Gobsmacked Republicans made known their fury and frustration late Thursday as House Judiciary Committee Chairman Jerry Nadler, D-N.Y., abruptly wrapped up an all-day marathon hearing on the adoption of two articles of impeachment against President Trump by delaying planned votes on the matter until Friday morning.
“It is now very late at night,” Nadler said shortly before midnight in D.C. “I want the members on both sides of the aisle to think about what has happened over these last two days, and to search their consciences before we cast their final votes. Therefore, the committee will now stand in recess until tomorrow morning at 10 a.m., at which point I will move to divide the question so that each of us may have the opportunity to cast up-or-down votes on each of the articles of impeachment, and let history be our judge.”
Ranking Rep. Doug Collins, R-Ga., raised an immediate objection as Nadler began leaving, saying it was “the most bush-league stunt” he had ever seen.
“Mr. Chairman, there was no consulting with the ranking member on your schedule for tomorrow — you just blew up schedules for everyone?” Collins asked incredulously. “You chose not to consult the ranking member on a scheduling issue of this magnitude? This is the kangaroo court we’re talking about. Not even consult? Not even consult? 10 a.m. tomorrow?”
He later told reporters: “This is why people don’t like us. This crap like this is why people are having such a terrible opinion of Congress. What Chairman Nadler just did, and his staff, and the rest of the majority who sat there quietly and said nothing, this is why they don’t like us. They know it’s all about games. It’s all about the TV screens. They want the primetime hit. This is Speaker Pelosi and Adam Schiff and the others directing this committee. I don’t have a chairman anymore. I guess I need to just go straight to Ms. Pelosi and say, what TV hit does this committee need to do? This committee has lost all relevance. I’ll see y’all tomorrow.”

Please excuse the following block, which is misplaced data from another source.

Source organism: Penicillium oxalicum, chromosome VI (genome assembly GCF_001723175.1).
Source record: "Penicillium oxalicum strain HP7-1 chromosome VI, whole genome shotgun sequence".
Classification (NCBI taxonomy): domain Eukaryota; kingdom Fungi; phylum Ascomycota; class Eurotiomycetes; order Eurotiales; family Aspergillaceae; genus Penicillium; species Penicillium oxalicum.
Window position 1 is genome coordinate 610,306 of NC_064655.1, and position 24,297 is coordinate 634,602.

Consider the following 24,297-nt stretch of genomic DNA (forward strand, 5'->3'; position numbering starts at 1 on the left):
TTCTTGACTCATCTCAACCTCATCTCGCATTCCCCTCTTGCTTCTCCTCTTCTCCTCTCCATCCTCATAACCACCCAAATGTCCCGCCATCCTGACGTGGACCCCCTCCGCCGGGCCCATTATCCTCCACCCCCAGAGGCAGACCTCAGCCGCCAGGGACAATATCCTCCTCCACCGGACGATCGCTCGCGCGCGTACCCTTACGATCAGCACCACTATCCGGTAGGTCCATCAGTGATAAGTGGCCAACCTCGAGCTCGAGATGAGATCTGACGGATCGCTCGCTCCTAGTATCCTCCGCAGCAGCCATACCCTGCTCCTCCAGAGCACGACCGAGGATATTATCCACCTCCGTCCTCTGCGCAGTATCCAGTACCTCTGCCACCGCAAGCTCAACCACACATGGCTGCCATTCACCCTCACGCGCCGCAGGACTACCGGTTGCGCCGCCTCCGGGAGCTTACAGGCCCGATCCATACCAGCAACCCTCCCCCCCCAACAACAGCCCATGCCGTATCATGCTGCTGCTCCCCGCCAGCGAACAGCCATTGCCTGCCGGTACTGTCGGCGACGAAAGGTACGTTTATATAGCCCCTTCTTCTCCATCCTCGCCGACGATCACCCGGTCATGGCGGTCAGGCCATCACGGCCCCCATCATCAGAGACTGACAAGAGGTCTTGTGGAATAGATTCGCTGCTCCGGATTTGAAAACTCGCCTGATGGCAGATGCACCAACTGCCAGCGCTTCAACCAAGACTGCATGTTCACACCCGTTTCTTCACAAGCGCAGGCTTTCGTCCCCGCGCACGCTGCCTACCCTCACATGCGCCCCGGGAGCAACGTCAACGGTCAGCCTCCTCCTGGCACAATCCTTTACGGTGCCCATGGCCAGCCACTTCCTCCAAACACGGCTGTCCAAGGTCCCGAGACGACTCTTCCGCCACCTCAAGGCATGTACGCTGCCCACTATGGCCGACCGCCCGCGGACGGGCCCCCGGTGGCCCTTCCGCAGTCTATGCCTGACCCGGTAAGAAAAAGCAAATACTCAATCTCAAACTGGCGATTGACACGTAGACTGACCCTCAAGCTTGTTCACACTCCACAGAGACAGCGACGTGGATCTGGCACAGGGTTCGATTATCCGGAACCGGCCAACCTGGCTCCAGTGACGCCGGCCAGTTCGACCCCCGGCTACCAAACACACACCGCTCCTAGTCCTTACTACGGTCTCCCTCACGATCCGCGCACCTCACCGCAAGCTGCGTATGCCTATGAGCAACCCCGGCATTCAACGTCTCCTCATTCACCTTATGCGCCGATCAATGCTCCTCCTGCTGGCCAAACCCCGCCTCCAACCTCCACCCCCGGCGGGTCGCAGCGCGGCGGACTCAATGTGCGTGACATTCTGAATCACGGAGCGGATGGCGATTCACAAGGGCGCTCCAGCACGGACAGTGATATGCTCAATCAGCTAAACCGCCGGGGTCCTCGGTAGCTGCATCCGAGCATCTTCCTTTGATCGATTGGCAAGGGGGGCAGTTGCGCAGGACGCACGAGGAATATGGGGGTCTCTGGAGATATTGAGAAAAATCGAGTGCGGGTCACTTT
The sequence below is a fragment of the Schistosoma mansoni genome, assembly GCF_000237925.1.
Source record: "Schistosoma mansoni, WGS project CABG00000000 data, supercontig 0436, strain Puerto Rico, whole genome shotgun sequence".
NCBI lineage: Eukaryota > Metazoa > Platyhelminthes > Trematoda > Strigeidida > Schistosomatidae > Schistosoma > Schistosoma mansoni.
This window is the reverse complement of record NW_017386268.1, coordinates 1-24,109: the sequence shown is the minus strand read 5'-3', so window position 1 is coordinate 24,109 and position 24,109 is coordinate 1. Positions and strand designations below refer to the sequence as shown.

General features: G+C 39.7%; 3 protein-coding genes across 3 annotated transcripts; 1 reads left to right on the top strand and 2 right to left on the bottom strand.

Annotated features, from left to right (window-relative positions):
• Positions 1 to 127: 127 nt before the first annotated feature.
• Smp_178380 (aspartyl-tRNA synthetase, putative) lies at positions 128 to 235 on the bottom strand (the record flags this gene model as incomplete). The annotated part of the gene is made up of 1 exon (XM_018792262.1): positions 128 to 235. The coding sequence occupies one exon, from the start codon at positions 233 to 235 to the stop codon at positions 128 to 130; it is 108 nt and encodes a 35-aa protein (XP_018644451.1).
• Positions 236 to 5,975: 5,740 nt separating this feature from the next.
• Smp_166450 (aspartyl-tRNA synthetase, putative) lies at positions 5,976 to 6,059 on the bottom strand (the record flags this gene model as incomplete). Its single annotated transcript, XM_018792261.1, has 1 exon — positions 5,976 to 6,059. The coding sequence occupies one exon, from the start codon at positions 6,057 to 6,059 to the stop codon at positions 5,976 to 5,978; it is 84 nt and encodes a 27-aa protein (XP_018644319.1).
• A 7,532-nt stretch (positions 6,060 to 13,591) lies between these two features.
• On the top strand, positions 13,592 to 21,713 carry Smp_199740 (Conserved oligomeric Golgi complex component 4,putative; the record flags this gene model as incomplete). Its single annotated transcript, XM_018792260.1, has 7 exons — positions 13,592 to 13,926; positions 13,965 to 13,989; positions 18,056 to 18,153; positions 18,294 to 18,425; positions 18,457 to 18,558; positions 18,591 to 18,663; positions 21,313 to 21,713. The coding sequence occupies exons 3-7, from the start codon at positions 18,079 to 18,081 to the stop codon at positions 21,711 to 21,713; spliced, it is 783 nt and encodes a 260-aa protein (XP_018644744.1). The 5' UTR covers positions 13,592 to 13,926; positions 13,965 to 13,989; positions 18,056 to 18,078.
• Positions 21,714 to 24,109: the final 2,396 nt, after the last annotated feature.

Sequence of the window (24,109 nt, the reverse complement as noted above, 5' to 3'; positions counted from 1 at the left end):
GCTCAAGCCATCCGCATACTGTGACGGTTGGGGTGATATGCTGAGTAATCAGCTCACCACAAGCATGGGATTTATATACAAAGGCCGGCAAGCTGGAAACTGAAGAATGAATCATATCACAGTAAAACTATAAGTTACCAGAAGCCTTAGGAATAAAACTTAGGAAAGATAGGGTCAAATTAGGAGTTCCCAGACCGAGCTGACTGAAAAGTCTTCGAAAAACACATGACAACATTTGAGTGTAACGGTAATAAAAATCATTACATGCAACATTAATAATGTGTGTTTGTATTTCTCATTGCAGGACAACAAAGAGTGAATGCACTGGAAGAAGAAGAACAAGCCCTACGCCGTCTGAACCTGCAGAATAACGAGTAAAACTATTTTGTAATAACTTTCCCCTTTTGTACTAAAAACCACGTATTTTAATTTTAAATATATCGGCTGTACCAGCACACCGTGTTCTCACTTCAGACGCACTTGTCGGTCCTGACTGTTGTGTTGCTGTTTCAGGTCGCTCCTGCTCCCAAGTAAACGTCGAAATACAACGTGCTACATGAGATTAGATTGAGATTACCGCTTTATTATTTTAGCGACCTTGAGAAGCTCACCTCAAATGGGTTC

Texas GOP Rep. Louie Gohmert called out the tactic as “Stalinesque,” and other Republicans essentially heckled Nadler’s conduct as unbelievable and “outrageous.” Gohmert also openly suggested that Democrats wanted to have the vote when more people would be watching on television, and that they wanted to be able to say they had a “three-day trial” in the Judiciary Committee, even if they called no fact witnesses to appear before the panel.
“The claim that Republicans promised Judiciary Democrats that Thursday’s markup would end by 5:00 p.m. is false,” Jessica Andrews, a spokeswoman for the House Judiciary Committee Republicans, told Fox News. “Republicans were prepared to offer an arsenal of appropriate amendments to address the clear deficiencies in the articles of impeachment and were told that the committee would be voting on articles Thursday evening. Judiciary Democrats broke their promise as the cameras and lights were fading. They chose, instead, to reconvene when ratings would be higher and the integrity of our committee would be at a historic low.”
There is no more time remaining for actual debate on the articles of impeachment under the 41-member Judiciary Committee’s rules. On Friday morning, Fox News expects the panel to vote to adopt each article of impeachment on a party-line vote after a hearing that could last between 45 minutes to around 2 hours.
Then, the articles will likely head to the Rules Committee, which controls access to the House floor and sets the parameters of debate there, before the full House votes on whether to impeach the president. That final vote is expected next Wednesday or Thursday. Should the House impeach the president next week, the matter would go to the GOP-controlled Senate for a trial and virtually certain acquittal.